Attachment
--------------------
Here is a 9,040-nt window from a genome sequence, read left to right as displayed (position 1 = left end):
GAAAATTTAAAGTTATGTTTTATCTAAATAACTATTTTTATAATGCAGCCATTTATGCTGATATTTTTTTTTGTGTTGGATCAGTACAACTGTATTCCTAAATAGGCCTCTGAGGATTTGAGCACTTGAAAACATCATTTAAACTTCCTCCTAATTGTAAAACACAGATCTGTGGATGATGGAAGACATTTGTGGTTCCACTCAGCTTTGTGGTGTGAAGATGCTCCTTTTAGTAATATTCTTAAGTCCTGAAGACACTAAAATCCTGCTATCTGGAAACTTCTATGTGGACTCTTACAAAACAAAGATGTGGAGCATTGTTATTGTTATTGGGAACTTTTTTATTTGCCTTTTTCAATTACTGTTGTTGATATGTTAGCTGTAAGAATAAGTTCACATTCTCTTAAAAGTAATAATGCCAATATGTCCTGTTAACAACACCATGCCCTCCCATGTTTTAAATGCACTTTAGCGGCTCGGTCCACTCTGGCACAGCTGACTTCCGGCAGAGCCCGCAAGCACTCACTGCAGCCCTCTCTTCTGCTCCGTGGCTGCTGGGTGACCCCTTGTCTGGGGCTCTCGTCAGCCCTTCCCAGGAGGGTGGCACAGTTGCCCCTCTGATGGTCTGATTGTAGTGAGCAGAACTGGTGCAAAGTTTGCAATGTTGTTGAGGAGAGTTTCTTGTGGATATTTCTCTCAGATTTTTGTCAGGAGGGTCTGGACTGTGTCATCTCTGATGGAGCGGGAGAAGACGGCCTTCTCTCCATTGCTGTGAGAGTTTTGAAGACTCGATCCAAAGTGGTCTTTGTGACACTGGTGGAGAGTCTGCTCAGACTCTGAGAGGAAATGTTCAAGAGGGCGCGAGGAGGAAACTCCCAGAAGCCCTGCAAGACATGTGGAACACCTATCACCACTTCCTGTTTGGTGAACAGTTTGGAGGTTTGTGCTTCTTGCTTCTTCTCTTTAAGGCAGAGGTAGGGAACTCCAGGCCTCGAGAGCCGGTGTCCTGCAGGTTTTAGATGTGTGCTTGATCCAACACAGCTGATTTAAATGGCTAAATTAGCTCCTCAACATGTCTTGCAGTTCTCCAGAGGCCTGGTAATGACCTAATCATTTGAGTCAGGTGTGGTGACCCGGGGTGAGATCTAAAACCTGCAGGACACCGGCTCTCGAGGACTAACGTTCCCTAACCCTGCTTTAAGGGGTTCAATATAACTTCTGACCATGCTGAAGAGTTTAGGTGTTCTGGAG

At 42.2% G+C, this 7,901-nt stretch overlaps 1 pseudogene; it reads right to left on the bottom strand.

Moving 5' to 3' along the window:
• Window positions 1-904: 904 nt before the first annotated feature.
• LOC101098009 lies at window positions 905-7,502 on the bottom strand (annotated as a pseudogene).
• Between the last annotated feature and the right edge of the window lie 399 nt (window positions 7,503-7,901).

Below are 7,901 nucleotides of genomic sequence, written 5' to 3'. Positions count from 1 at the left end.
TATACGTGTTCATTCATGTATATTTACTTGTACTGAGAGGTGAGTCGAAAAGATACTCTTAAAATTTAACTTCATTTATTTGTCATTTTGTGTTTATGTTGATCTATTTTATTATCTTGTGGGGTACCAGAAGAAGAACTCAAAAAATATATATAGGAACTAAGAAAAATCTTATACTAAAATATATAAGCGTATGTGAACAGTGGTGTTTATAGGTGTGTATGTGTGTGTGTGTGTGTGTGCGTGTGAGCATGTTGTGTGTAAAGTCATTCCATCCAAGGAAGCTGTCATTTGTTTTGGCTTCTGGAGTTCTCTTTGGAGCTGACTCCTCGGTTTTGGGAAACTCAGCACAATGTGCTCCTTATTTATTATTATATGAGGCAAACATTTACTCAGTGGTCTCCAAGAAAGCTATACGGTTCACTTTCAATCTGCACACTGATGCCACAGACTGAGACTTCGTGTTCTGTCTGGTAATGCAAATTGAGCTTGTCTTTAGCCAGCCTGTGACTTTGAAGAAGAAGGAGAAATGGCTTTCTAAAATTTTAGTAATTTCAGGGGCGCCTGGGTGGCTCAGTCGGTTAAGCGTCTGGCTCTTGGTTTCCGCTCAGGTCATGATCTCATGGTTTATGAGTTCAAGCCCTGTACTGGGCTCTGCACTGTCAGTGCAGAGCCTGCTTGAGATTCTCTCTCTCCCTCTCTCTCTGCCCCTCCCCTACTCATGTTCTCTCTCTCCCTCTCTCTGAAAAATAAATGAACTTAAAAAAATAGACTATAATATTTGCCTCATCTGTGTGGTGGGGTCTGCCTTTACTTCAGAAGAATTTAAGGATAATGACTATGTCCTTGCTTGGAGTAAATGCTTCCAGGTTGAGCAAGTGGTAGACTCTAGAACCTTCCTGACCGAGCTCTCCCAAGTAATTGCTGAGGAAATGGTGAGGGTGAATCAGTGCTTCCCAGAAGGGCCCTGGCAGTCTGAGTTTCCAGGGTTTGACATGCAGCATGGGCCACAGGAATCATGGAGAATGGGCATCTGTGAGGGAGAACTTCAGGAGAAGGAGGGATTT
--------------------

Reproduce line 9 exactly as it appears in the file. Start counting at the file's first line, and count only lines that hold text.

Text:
TATACGTGTTCATTCATGTATATTTACTTGTACTGAGAGGTGAGTCGAAAAGATACTCTTAAAATTTAACTTCATTTATTTGTCATTTTGTGTTTATGTTGATCTATTTTATTATCTTGTGGGGTACCAGAAGAAGAACTCAAAAAATATATATAGGAACTAAGAAAAATCTTATACTAAAATATATAAGCGTATGTGAACAGTGGTGTTTATAGGTGTGTATGTGTGTGTGTGTGTGTGTGCGTGTGAGCATGTTGTGTGTAAAGTCATTCCATCCAAGGAAGCTGTCATTTGTTTTGGCTTCTGGAGTTCTCTTTGGAGCTGACTCCTCGGTTTTGGGAAACTCAGCACAATGTGCTCCTTATTTATTATTATATGAGGCAAACATTTACTCAGTGGTCTCCAAGAAAGCTATACGGTTCACTTTCAATCTGCACACTGATGCCACAGACTGAGACTTCGTGTTCTGTCTGGTAATGCAAATTGAGCTTGTCTTTAGCCAGCCTGTGACTTTGAAGAAGAAGGAGAAATGGCTTTCTAAAATTTTAGTAATTTCAGGGGCGCCTGGGTGGCTCAGTCGGTTAAGCGTCTGGCTCTTGGTTTCCGCTCAGGTCATGATCTCATGGTTTATGAGTTCAAGCCCTGTACTGGGCTCTGCACTGTCAGTGCAGAGCCTGCTTGAGATTCTCTCTCTCCCTCTCTCTCTGCCCCTCCCCTACTCATGTTCTCTCTCTCCCTCTCTCTGAAAAATAAATGAACTTAAAAAAATAGACTATAATATTTGCCTCATCTGTGTGGTGGGGTCTGCCTTTACTTCAGAAGAATTTAAGGATAATGACTATGTCCTTGCTTGGAGTAAATGCTTCCAGGTTGAGCAAGTGGTAGACTCTAGAACCTTCCTGACCGAGCTCTCCCAAGTAATTGCTGAGGAAATGGTGAGGGTGAATCAGTGCTTCCCAGAAGGGCCCTGGCAGTCTGAGTTTCCAGGGTTTGACATGCAGCATGGGCCACAGGAATCATGGAGAATGGGCATCTGTGAGGGAGAACTTCAGGAGAAGGAGGGATTT